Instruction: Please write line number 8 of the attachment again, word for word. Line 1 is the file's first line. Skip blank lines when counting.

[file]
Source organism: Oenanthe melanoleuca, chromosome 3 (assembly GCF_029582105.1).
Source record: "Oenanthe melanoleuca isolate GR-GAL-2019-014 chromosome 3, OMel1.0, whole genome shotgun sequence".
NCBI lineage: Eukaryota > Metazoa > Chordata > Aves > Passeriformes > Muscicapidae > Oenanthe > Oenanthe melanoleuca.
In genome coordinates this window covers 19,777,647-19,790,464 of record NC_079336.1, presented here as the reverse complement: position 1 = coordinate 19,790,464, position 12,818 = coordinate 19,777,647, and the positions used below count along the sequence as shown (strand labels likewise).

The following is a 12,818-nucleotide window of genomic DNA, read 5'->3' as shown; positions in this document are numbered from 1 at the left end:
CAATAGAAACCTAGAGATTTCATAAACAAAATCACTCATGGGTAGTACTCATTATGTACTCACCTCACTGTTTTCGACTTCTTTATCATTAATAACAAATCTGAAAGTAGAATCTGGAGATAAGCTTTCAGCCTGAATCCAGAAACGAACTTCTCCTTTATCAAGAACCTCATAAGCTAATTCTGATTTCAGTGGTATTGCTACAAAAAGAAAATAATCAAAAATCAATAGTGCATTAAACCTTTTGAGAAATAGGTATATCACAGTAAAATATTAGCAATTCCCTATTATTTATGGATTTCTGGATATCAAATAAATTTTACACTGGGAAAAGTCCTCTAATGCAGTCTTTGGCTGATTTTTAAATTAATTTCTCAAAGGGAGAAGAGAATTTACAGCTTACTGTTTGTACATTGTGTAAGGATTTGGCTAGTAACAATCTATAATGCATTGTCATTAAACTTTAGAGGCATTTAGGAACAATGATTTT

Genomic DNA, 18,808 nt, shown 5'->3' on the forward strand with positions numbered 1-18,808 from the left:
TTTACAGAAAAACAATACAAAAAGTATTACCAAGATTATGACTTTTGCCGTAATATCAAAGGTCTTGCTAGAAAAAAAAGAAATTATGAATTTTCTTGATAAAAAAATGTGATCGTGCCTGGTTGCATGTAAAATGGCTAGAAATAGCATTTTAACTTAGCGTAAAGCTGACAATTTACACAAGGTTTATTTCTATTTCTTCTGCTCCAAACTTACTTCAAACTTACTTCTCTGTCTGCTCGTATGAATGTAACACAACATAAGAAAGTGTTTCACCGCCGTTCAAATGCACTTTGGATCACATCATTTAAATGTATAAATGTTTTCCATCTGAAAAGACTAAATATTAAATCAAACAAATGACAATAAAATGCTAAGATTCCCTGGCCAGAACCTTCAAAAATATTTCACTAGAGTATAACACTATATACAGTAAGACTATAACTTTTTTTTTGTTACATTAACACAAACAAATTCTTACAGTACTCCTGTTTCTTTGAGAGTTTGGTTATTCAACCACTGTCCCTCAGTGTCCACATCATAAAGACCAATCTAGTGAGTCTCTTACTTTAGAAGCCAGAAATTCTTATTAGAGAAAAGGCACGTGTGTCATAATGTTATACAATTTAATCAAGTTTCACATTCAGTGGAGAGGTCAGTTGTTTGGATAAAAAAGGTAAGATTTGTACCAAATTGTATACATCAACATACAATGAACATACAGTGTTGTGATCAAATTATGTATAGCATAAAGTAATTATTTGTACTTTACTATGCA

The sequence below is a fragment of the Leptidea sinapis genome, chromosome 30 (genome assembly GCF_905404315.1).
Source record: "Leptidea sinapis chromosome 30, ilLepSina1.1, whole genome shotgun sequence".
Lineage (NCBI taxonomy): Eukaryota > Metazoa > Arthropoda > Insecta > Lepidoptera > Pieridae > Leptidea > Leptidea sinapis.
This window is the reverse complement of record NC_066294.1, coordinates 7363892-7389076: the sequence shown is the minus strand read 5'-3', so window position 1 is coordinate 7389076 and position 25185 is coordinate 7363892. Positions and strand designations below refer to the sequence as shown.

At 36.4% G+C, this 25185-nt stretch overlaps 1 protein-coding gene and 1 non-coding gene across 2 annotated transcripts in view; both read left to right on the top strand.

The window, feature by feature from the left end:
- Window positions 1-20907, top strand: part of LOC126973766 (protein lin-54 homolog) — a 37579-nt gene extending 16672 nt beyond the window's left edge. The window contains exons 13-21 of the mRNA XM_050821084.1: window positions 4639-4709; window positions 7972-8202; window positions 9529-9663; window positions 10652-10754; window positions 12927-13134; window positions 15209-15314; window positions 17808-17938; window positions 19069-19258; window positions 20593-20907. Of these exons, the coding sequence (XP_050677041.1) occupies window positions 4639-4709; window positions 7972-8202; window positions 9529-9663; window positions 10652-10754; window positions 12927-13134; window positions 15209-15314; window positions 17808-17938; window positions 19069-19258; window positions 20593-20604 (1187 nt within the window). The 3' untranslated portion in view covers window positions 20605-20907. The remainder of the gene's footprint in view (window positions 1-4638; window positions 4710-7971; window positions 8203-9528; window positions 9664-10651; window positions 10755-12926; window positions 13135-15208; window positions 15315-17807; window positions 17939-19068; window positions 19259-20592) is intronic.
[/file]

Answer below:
TTTACAGAAAAACAATACAAAAAGTATTACCAAGATTATGACTTTTGCCGTAATATCAAAGGTCTTGCTAGAAAAAAAAGAAATTATGAATTTTCTTGATAAAAAAATGTGATCGTGCCTGGTTGCATGTAAAATGGCTAGAAATAGCATTTTAACTTAGCGTAAAGCTGACAATTTACACAAGGTTTATTTCTATTTCTTCTGCTCCAAACTTACTTCAAACTTACTTCTCTGTCTGCTCGTATGAATGTAACACAACATAAGAAAGTGTTTCACCGCCGTTCAAATGCACTTTGGATCACATCATTTAAATGTATAAATGTTTTCCATCTGAAAAGACTAAATATTAAATCAAACAAATGACAATAAAATGCTAAGATTCCCTGGCCAGAACCTTCAAAAATATTTCACTAGAGTATAACACTATATACAGTAAGACTATAACTTTTTTTTTGTTACATTAACACAAACAAATTCTTACAGTACTCCTGTTTCTTTGAGAGTTTGGTTATTCAACCACTGTCCCTCAGTGTCCACATCATAAAGACCAATCTAGTGAGTCTCTTACTTTAGAAGCCAGAAATTCTTATTAGAGAAAAGGCACGTGTGTCATAATGTTATACAATTTAATCAAGTTTCACATTCAGTGGAGAGGTCAGTTGTTTGGATAAAAAAGGTAAGATTTGTACCAAATTGTATACATCAACATACAATGAACATACAGTGTTGTGATCAAATTATGTATAGCATAAAGTAATTATTTGTACTTTACTATGCA